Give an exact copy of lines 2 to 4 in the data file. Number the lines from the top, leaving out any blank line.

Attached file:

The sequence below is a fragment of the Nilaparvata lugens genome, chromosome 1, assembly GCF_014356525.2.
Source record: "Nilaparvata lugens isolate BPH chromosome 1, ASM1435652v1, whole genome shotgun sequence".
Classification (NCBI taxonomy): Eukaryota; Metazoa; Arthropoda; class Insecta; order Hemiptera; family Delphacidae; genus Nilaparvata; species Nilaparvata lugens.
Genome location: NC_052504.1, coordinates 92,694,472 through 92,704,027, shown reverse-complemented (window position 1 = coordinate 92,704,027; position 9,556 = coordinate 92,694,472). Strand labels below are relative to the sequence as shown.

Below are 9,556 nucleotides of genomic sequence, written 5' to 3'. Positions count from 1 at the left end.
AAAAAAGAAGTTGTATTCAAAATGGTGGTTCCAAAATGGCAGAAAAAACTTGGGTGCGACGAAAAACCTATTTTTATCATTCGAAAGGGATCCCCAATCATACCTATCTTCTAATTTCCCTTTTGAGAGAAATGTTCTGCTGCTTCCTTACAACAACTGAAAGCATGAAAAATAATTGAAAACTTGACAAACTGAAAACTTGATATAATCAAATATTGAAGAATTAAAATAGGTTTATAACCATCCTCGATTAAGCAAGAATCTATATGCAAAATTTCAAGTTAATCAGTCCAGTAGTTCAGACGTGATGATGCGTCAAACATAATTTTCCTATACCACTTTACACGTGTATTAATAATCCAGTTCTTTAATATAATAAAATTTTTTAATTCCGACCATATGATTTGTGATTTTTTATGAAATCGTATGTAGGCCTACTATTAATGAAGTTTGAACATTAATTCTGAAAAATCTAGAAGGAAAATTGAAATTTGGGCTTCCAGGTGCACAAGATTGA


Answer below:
Source record: "Nilaparvata lugens isolate BPH chromosome 1, ASM1435652v1, whole genome shotgun sequence".
Classification (NCBI taxonomy): Eukaryota; Metazoa; Arthropoda; class Insecta; order Hemiptera; family Delphacidae; genus Nilaparvata; species Nilaparvata lugens.
Genome location: NC_052504.1, coordinates 92,694,472 through 92,704,027, shown reverse-complemented (window position 1 = coordinate 92,704,027; position 9,556 = coordinate 92,694,472). Strand labels below are relative to the sequence as shown.